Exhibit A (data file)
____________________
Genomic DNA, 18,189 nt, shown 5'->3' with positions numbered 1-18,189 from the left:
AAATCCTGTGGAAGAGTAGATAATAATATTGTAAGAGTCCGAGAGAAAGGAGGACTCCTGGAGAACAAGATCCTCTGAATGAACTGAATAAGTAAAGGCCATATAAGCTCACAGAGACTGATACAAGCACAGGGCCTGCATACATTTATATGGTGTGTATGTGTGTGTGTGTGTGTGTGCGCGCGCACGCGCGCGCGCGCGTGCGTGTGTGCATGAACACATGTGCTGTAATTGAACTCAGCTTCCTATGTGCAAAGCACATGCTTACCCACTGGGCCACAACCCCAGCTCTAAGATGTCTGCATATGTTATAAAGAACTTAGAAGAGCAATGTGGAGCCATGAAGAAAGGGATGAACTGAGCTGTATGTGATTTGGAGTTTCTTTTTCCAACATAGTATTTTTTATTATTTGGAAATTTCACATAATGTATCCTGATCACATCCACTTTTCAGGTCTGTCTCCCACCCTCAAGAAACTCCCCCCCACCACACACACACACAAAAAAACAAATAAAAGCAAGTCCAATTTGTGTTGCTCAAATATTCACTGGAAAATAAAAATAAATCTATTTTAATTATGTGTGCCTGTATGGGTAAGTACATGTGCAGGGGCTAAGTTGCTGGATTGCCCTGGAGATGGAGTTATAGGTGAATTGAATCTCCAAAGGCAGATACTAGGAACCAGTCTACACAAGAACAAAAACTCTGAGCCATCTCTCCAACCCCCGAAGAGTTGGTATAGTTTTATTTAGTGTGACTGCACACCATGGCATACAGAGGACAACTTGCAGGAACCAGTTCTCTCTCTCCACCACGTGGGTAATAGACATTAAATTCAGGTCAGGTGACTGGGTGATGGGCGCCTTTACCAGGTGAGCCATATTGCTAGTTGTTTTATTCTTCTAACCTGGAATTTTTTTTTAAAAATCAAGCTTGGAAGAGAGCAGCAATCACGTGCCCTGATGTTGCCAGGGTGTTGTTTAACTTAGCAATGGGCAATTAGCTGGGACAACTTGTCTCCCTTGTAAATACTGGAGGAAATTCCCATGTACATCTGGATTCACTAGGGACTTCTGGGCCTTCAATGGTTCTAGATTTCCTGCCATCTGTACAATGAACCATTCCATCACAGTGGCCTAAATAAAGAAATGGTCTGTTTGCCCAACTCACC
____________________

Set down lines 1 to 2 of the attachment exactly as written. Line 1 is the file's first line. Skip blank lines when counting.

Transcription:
Genomic DNA, 18,189 nt, shown 5'->3' with positions numbered 1-18,189 from the left:
AAATCCTGTGGAAGAGTAGATAATAATATTGTAAGAGTCCGAGAGAAAGGAGGACTCCTGGAGAACAAGATCCTCTGAATGAACTGAATAAGTAAAGGCCATATAAGCTCACAGAGACTGATACAAGCACAGGGCCTGCATACATTTATATGGTGTGTATGTGTGTGTGTGTGTGTGTGCGCGCGCACGCGCGCGCGCGCGTGCGTGTGTGCATGAACACATGTGCTGTAATTGAACTCAGCTTCCTATGTGCAAAGCACATGCTTACCCACTGGGCCACAACCCCAGCTCTAAGATGTCTGCATATGTTATAAAGAACTTAGAAGAGCAATGTGGAGCCATGAAGAAAGGGATGAACTGAGCTGTATGTGATTTGGAGTTTCTTTTTCCAACATAGTATTTTTTATTATTTGGAAATTTCACATAATGTATCCTGATCACATCCACTTTTCAGGTCTGTCTCCCACCCTCAAGAAACTCCCCCCCACCACACACACACACAAAAAAACAAATAAAAGCAAGTCCAATTTGTGTTGCTCAAATATTCACTGGAAAATAAAAATAAATCTATTTTAATTATGTGTGCCTGTATGGGTAAGTACATGTGCAGGGGCTAAGTTGCTGGATTGCCCTGGAGATGGAGTTATAGGTGAATTGAATCTCCAAAGGCAGATACTAGGAACCAGTCTACACAAGAACAAAAACTCTGAGCCATCTCTCCAACCCCCGAAGAGTTGGTATAGTTTTATTTAGTGTGACTGCACACCATGGCATACAGAGGACAACTTGCAGGAACCAGTTCTCTCTCTCCACCACGTGGGTAATAGACATTAAATTCAGGTCAGGTGACTGGGTGATGGGCGCCTTTACCAGGTGAGCCATATTGCTAGTTGTTTTATTCTTCTAACCTGGAATTTTTTTTTAAAAATCAAGCTTGGAAGAGAGCAGCAATCACGTGCCCTGATGTTGCCAGGGTGTTGTTTAACTTAGCAATGGGCAATTAGCTGGGACAACTTGTCTCCCTTGTAAATACTGGAGGAAATTCCCATGTACATCTGGATTCACTAGGGACTTCTGGGCCTTCAATGGTTCTAGATTTCCTGCCATCTGTACAATGAACCATTCCATCACAGTGGCCTAAATAAAGAAATGGTCTGTTTGCCCAACTCACC